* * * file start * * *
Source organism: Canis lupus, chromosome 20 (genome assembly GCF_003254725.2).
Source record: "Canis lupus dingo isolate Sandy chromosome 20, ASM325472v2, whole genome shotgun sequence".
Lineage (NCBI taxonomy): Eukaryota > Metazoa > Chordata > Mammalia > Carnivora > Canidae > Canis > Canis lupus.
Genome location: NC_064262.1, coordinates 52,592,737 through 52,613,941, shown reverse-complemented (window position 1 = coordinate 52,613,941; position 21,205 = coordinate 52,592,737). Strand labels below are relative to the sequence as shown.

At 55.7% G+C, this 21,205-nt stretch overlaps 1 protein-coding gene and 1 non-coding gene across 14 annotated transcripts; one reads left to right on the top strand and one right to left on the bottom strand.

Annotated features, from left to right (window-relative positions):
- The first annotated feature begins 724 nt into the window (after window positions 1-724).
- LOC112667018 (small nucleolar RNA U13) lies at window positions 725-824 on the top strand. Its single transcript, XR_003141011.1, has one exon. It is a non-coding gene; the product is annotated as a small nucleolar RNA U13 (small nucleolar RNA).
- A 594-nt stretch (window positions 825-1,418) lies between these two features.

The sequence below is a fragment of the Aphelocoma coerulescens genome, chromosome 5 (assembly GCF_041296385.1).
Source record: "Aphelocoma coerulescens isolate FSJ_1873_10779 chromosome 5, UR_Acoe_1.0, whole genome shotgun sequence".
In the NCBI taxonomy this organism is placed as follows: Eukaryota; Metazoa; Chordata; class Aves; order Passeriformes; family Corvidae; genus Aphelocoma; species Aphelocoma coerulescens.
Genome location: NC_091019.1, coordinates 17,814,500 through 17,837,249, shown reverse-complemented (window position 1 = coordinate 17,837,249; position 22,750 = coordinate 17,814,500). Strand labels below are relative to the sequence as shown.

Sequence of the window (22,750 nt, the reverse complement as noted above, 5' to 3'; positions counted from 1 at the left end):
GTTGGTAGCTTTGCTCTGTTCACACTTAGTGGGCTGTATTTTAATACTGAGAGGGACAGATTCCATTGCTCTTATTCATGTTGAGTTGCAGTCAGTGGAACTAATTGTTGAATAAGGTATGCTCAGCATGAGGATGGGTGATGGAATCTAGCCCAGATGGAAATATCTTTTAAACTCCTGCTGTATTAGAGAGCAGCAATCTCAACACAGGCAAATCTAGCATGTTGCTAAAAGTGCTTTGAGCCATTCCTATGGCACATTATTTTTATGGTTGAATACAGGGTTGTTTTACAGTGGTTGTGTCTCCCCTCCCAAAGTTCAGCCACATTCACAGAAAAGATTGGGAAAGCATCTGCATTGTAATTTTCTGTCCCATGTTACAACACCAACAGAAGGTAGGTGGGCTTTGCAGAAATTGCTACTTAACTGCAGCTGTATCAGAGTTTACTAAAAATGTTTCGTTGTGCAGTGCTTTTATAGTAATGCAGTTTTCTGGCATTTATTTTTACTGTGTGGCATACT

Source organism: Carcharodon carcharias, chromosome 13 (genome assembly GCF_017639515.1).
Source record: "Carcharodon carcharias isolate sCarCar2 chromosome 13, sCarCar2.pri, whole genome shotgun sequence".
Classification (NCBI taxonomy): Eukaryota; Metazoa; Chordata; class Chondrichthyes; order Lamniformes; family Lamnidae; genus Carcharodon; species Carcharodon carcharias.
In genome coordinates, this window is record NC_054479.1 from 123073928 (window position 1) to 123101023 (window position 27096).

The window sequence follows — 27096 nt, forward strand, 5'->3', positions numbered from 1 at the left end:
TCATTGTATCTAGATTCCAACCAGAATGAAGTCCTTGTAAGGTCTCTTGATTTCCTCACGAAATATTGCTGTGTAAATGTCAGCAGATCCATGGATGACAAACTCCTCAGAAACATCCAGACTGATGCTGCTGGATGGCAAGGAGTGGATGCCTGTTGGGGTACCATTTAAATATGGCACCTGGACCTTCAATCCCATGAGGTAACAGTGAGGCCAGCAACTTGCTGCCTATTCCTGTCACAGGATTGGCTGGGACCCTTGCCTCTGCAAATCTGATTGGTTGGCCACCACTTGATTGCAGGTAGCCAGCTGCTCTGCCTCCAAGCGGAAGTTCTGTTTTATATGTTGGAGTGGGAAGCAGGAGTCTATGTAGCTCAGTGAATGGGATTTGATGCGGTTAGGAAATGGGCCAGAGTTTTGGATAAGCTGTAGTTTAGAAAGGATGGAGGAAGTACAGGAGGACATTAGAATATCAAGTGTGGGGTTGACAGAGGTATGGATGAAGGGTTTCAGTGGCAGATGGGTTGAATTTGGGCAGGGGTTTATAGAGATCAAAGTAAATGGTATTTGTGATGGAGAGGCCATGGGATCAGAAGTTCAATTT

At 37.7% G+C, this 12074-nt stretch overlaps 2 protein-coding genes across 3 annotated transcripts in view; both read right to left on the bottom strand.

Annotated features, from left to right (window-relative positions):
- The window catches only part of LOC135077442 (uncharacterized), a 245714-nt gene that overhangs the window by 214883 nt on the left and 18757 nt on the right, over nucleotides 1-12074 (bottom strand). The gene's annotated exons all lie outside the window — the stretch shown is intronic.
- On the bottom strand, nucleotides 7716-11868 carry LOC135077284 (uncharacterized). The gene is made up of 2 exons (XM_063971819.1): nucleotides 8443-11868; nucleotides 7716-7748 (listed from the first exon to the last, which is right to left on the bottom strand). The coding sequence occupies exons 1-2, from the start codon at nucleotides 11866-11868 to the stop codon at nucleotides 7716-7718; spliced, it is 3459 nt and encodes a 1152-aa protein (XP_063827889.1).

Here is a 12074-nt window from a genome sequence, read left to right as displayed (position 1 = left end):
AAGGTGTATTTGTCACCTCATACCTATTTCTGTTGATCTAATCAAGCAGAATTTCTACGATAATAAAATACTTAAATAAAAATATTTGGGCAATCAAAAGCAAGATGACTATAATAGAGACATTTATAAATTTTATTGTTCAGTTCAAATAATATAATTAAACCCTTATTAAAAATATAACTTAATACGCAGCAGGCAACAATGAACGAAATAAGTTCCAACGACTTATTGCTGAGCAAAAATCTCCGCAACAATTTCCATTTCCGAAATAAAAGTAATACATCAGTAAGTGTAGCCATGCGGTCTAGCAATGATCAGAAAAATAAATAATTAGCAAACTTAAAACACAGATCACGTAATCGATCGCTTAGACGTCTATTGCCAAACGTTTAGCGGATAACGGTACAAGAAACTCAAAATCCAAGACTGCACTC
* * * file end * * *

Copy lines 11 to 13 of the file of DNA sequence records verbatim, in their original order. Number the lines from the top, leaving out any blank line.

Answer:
Source record: "Aphelocoma coerulescens isolate FSJ_1873_10779 chromosome 5, UR_Acoe_1.0, whole genome shotgun sequence".
In the NCBI taxonomy this organism is placed as follows: Eukaryota; Metazoa; Chordata; class Aves; order Passeriformes; family Corvidae; genus Aphelocoma; species Aphelocoma coerulescens.
Genome location: NC_091019.1, coordinates 17,814,500 through 17,837,249, shown reverse-complemented (window position 1 = coordinate 17,837,249; position 22,750 = coordinate 17,814,500). Strand labels below are relative to the sequence as shown.